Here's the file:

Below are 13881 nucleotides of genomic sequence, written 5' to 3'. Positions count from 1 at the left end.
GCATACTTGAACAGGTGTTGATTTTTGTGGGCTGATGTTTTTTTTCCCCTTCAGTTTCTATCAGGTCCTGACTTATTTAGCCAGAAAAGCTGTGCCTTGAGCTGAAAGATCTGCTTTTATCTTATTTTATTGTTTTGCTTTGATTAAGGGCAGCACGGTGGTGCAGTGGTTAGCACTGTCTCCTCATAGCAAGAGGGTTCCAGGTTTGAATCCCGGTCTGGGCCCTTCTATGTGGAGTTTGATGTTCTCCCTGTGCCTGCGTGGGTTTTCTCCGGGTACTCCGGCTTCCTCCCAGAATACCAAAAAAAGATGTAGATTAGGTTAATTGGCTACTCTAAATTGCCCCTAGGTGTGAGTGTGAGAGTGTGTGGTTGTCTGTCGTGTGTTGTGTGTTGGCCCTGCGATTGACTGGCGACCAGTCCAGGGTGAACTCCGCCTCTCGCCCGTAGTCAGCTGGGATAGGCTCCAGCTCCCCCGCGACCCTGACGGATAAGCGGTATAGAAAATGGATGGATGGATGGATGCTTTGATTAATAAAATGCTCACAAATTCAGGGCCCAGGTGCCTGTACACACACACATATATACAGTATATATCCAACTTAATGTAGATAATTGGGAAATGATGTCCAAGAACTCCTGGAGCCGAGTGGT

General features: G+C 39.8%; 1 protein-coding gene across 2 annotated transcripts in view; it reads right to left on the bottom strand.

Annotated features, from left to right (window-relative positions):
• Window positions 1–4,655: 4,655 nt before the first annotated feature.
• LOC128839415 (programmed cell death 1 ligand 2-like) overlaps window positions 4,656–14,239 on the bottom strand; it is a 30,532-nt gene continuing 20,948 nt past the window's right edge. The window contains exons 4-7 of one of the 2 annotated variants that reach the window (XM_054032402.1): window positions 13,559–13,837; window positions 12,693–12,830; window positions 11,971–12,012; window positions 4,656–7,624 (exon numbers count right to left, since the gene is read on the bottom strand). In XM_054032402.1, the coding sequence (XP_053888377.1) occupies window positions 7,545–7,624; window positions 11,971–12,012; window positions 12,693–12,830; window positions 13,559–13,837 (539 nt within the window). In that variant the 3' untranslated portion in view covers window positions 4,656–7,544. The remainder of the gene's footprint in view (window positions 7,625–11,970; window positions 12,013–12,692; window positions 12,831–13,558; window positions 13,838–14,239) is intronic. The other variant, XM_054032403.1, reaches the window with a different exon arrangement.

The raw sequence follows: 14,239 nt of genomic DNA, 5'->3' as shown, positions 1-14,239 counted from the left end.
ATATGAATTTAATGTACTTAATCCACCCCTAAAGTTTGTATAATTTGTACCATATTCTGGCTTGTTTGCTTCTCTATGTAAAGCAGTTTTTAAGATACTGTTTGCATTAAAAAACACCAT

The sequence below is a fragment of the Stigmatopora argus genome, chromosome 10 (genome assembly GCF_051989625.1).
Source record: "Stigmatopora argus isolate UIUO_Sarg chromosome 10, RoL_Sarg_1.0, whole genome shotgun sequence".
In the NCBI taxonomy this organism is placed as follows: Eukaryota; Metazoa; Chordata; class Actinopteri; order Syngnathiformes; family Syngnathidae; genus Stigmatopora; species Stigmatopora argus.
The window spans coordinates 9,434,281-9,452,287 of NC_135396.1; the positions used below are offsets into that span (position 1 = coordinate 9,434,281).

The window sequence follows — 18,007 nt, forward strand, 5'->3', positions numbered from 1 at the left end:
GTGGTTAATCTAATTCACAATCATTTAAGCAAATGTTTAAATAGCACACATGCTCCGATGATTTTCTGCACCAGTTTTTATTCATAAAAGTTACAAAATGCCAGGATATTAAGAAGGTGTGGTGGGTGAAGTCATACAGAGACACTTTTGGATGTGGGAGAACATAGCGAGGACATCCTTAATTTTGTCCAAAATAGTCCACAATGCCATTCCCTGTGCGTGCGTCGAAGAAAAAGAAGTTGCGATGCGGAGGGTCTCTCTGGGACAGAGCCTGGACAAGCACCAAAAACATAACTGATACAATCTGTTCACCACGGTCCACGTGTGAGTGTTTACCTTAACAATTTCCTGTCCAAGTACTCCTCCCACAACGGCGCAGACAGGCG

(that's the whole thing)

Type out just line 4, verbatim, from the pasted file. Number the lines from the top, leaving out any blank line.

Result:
Annotated features, from left to right (window-relative positions):